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Child care workers’ crucial role spotlighted in roundtable talk

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Child care workers’ crucial role spotlighted in roundtable talk
Child care workers’ crucial role spotlighted in roundtable talk
Oregon Sen. Ron Wyden

Child care workers play an essential role in our society. It’s a role that for too long has been overlooked yet has become more difficult and more crucial throughout the coronavirus pandemic.

During a virtual roundtable discussion Monday, AFSCME President Lee Saunders, Child Care Providers United (CCPU) member Miren Algorri, and AFSCME Local 2376 (Oregon AFSCME) member Marissa Wilson joined Department of Commerce Deputy Secretary Don Graves and Oregon Sen. Ron Wyden to examine how central child care workers are to society, and why investing in the care economy must be a priority in the future.

The roundtable, which was moderated by Melissa Boteach, a vice president at the National Women’s Law Center, also made the case for how child care workers are a vital part of our nation’s infrastructure.

Saunders described how crucial child care workers are to our economy yet how they have been overlooked and underpaid.

“Child care is one of the lowest paid professions in the country, with average wages of less than $12 an hour,” Saunders said. “Many providers live below the poverty line and without access to basic benefits, despite increasing requirements for credentials and education. Recent data show that over half of child care workers were enrolled in some form of public assistance.”

Saunders added that home-based child care businesses, like those run by many AFSCME members, are often more affordable than center-based care and provide smaller, more personal settings.

“Many family child care providers offer flexibility for families who don’t have a traditional 9 to 5 schedule,” Saunders said. “By offering early care, late care and even overnight care, these providers have been a lifesaver during the pandemic, allowing health care and other essential front-line workers to work long and irregular hours serving our communities.”

One of those essential workers is Wilson, who works as a transition coordinator at the Deer Ridge Correctional Facility in Oregon.

A mother of two children with disabilities, Wilson was without child care during parts of the pandemic and desperate for it as she and her husband stitched together a dizzying schedule so that they could care for their kids and work.

“I would wake up at 3 a.m. and work till 8 a.m., then switch with my husband, who is a farmer, so he could go to work. I would be with the children online,” recalled Wilson. “When my husband came back home, I’d go back to the correctional institution and finish the rest of my day. The bottom line is workers like myself need child care options that go beyond the 9 to 5.”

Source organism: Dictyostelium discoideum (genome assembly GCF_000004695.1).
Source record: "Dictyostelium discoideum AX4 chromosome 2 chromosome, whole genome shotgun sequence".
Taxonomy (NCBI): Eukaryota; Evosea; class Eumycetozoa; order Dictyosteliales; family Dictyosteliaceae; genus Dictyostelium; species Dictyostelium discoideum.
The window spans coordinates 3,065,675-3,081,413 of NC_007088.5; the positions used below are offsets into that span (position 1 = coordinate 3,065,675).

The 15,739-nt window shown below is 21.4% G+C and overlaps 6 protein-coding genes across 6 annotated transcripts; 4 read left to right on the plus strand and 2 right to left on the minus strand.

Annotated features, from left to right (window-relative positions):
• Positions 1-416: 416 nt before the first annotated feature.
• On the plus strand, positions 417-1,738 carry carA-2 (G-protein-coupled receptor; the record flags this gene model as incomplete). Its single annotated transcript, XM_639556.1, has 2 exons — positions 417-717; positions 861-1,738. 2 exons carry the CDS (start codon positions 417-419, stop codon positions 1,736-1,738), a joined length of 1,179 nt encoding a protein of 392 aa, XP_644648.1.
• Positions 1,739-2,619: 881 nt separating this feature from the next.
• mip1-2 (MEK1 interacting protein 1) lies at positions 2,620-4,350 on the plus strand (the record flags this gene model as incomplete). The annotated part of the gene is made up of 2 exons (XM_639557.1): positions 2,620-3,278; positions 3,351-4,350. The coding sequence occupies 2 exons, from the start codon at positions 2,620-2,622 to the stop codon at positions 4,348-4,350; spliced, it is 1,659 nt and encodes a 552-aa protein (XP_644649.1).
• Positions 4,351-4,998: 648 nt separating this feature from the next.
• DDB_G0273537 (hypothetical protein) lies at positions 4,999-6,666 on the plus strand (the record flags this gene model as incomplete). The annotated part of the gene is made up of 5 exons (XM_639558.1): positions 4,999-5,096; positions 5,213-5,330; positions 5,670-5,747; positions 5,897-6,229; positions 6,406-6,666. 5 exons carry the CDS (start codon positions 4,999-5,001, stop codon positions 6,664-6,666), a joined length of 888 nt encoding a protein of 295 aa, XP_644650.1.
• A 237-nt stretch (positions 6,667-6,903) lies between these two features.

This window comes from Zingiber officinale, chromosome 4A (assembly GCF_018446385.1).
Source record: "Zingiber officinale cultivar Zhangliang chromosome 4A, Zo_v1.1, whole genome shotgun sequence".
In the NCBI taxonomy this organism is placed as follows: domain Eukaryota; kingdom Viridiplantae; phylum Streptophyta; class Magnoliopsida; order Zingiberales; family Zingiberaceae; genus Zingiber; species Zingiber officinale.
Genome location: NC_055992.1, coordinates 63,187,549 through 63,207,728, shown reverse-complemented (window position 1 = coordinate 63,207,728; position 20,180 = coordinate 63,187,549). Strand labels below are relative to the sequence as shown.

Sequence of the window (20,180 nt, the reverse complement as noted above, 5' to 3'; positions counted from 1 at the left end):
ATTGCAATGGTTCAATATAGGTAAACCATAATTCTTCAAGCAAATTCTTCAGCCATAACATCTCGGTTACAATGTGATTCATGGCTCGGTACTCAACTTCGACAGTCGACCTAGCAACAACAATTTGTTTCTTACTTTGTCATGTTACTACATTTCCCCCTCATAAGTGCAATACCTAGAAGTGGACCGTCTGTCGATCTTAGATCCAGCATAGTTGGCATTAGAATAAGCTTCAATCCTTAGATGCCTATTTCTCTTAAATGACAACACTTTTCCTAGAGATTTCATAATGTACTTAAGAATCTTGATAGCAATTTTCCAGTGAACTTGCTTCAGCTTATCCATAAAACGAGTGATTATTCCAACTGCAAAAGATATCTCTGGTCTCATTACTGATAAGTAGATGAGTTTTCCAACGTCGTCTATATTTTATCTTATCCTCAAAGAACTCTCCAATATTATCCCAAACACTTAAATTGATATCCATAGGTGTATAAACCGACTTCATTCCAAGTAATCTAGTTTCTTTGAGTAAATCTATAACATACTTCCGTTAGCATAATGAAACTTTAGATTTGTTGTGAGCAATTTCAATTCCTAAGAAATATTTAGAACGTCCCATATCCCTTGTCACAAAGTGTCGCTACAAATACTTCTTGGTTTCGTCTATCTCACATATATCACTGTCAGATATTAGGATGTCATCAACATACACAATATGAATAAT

Wilson added that this year also showed how important paid leave is.  

Miren Algorri, who’s also a UDW/AFSCME member, described what it was like to be a child care provider during the pandemic. Algorri, a second-generation provider, found herself working around the clock to keep the doors of her child care center open.

“It was a struggle early on to get our hands on the (personal protective equipment) we needed. I would sometimes wake up at 3 a.m. and 4 a.m. to try and get supplies. And we also had to change how we cared for our children – ensuring minimum physical exposure while not being emotionally distant,” said Algorri.

She said she also had to take on new roles.

“We expanded our roles from being early childhood educators to mentors, helping school-aged children with distance learning,” she said.

Algorri credited San Diego County and the state of California with providing her and child care providers like her with the support they needed to weather the financial storm brought by the pandemic (at moments during the pandemic, her enrollment dipped to zero). She also credited the local and state governments with providing the parents of the kids she cared for, a large percentage of whom came from families of essential workers, with vouchers so they did not need to pull their kids from her care permanently.

In responding to a question by Wyden about what the federal government could do to help child care workers like her, Algorri said: “Make sure we’re paid fairly like teachers and have access to good health care and retirement.”

CCPU members approved a historic contract – their first – with the state of California last month. It includes long-overdue pay raises for providers, investments in continuing education for a workforce that’s dominated by of women of color, and critical investments to strengthen access to care for working parents and support California’s recovery from the COVID-19 pandemic.

Graves said it’s time to reimagine a new American economy.

“Care infrastructure is a moral and economic imperative. In order for you to go to work, you need to know your loved ones are being taken care of,” Graves said. “Caregivers have been unseen, underpaid and undervalued. To build a strong economy, we need a strong care economy. We need better wages, benefits and support.”

Graves said that President Joe Biden plans to help child care workers through the American Families Plan and the American Jobs Plan.

Asked why the issue of early learning has been so important to him, Wyden highlighted the often-overlooked link between physical infrastructure and human infrastructure.

“I strongly support improvement in physical infrastructure but equally important is investing in people. If workers don’t have adequate child care, you’re not tapping the potential for high skilled jobs in America,” Wyden said. “We want to make sure that children don’t fall between the cracks.”

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